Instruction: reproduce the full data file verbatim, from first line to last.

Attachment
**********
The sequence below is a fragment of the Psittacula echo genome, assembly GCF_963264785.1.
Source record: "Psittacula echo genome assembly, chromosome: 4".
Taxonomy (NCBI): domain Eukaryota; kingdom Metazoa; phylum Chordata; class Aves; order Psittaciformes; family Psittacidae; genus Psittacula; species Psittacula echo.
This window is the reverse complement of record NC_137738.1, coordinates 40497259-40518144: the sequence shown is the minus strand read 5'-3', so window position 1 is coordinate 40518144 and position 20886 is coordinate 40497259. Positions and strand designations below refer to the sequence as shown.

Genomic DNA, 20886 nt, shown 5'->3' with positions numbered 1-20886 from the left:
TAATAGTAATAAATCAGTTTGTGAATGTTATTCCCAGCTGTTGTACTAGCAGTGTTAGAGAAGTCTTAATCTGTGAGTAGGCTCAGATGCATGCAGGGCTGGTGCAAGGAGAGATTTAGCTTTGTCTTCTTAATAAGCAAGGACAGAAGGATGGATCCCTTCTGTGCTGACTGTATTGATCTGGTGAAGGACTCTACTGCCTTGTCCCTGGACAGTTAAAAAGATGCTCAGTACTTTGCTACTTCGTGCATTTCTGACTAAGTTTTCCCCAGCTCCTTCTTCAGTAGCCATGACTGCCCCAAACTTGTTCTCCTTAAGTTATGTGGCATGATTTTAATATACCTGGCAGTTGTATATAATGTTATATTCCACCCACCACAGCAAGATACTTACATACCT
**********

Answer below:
The sequence below is a fragment of the Psittacula echo genome, assembly GCF_963264785.1.
Source record: "Psittacula echo genome assembly, chromosome: 4".
Taxonomy (NCBI): domain Eukaryota; kingdom Metazoa; phylum Chordata; class Aves; order Psittaciformes; family Psittacidae; genus Psittacula; species Psittacula echo.
This window is the reverse complement of record NC_137738.1, coordinates 40497259-40518144: the sequence shown is the minus strand read 5'-3', so window position 1 is coordinate 40518144 and position 20886 is coordinate 40497259. Positions and strand designations below refer to the sequence as shown.

Genomic DNA, 20886 nt, shown 5'->3' with positions numbered 1-20886 from the left:
TAATAGTAATAAATCAGTTTGTGAATGTTATTCCCAGCTGTTGTACTAGCAGTGTTAGAGAAGTCTTAATCTGTGAGTAGGCTCAGATGCATGCAGGGCTGGTGCAAGGAGAGATTTAGCTTTGTCTTCTTAATAAGCAAGGACAGAAGGATGGATCCCTTCTGTGCTGACTGTATTGATCTGGTGAAGGACTCTACTGCCTTGTCCCTGGACAGTTAAAAAGATGCTCAGTACTTTGCTACTTCGTGCATTTCTGACTAAGTTTTCCCCAGCTCCTTCTTCAGTAGCCATGACTGCCCCAAACTTGTTCTCCTTAAGTTATGTGGCATGATTTTAATATACCTGGCAGTTGTATATAATGTTATATTCCACCCACCACAGCAAGATACTTACATACCT